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Issue  24  Article  60
Published:  7/1/1997

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Whatley v. Whatley, Tenancy in Common by Encroachment
Chris Burti, Vice President and Legal Counsel

Whatley v. Whatley, North Carolina Court of Appeals, No. COA96-641,(May 6, 1997) is a recent decision that appears to break new ground in the area of disputes concerning the right of owners in common to bring partition proceedings. The facts of the case are somewhat unusual and produced a very interesting opinion for real property practitioners. The petitioner filed an action for partition by sale of a building and the two tracts of land upon which it is located. The parties stipulated, by consent order, that one tract was owned by petitioner and respondents as tenants in common with a 2/9 undivided interest and 7/9 undivided interest respectively. They further stipulated that the other tract was owned solely by the respondents and the building located on both tracts was owned solely by the petitioner. The trial court found that the respective interests of the parties were ‘not alienable in piecemeal fashion’ that if divided all of the parties would receive a share with a value materially less than if sold, that a division would materially impair the rights of all the parties as co-tenants and ordered a partition sale. The trial court’s consideration of evidence included an affidavit of Don R. Castleman, a professor of law at Wake Forest University School of Law which stated in part ‘In my opinion, the agreement and order must be viewed as having treated the two tracts and the building as a single parcel, owned in undivided interests as tenants in common. Otherwise, the petitioner would own a building, part of which is situated on someone else’s land and her title, because of uncertainty as to the nature of her tenancy on the surface on the underlying land, would be unmarketable. Likewise, the respondents would own a tract of land upon which sits a building owned by another, whose ownership is confirmed by the court, and thus the title to their land, because of the uncertainty as to their right to the possession and use thereof, would be unmarketable. Thus, neither party would have freely marketable title and this would restrict the free alienability of both properties and would be contrary to public policy in North Carolina’. Among the findings of fact the trial court found that ‘[a]s to those portions of Tract[s] One and Four on which the building lies, a vertical tenancy in common exists which renders the building unmarketable’. The trial court then concluded that the parties were tenants in common to both tracts and the building, that the cloud on title created by the encroachment rendered both tracts and the building unmarketable leaving partition sale as the only proper remedy. The court of Appeals then affirmed after a discussion of the facts.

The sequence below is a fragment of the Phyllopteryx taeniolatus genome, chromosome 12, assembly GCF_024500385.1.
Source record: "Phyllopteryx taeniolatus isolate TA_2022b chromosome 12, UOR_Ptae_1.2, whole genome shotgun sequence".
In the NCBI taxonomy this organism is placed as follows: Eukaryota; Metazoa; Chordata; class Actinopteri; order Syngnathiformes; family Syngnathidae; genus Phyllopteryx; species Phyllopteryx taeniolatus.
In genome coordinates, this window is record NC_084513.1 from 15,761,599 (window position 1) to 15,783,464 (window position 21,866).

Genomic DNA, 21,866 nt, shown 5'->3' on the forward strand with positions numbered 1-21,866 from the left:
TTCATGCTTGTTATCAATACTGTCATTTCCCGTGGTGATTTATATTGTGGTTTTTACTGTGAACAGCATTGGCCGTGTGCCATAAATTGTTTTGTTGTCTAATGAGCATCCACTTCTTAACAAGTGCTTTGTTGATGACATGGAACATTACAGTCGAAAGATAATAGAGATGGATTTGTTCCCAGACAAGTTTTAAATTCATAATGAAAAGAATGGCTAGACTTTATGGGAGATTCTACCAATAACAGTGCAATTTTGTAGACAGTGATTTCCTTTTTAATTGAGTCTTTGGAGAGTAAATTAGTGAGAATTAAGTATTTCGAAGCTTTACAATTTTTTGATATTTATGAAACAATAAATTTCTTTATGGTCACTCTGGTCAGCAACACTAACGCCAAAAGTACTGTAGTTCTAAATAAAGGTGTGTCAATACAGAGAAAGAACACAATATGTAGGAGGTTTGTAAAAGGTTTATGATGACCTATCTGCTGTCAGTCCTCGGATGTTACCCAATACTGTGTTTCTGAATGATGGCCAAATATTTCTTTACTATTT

It is interesting to note that the Court of Appeals never used the term "encroachment" in its opinion nor did it give any guidance as to how to value the ‘vertical tenancy in common ’ in order to determine the respective shares of the proceeds of the sale and the opinion does not indicate if this was addressed at the trial level. A tenant in common has the same right to erect a building on the common property as sole fee owners would have on their property as long as it does not impair the other common interests and the tenant in common would have the right to remove it if removal would not cause damage or would be entitled to betterment upon partition (see P. Hetrick & J. McLaughlin, Webster's Real Estate Law in North Carolina 118, at 134 (3rd ed.1988)).

On the other hand mandatory injunctive relief is available for the removal of an encroachment of a building of only one square foot. "[S]ince the encroachment and continuing trespass have been established, and since defendant is not a quasi-public entity, plaintiff is entitled as a matter of law to the relief prayed for, namely removal of the encroachment. "Williams v. South & South Rentals, Inc., 346 S.E.2d 665, 82 N.C.App. 378, (1986). In Whatley it seems that the petitioner is as much a stranger to the title of the parcel owned solely by the respondents as the defendant in Williams and that the respondents would have been entitled to the same relief. It would seem to be a logical inference that when a stranger to a title erects a building encroaching on the adjoining owner each property, therefore, becomes inalienable in the same way as in Whatley. Therefore, in light of this holding, Professor Castleman’s comments on public policy would seem to apply equally to an encroachment case. It could then be argued logically that a ‘vertical tenant in common’ is created when strangers to the title are involved if it is created when the encroaching building owner is a tenant in common and his co-tenants own the encroached upon tract

Admittedly the consent order before the trial court may have contained unusual stipulations that gave rise to this decision but, if so, the opinion did not set them forth or discuss them. The appellate court did not cite any cases in support of what appears to be a very innovative legal theory and if our Supreme Court affirms or adopts this ruling it could well be that

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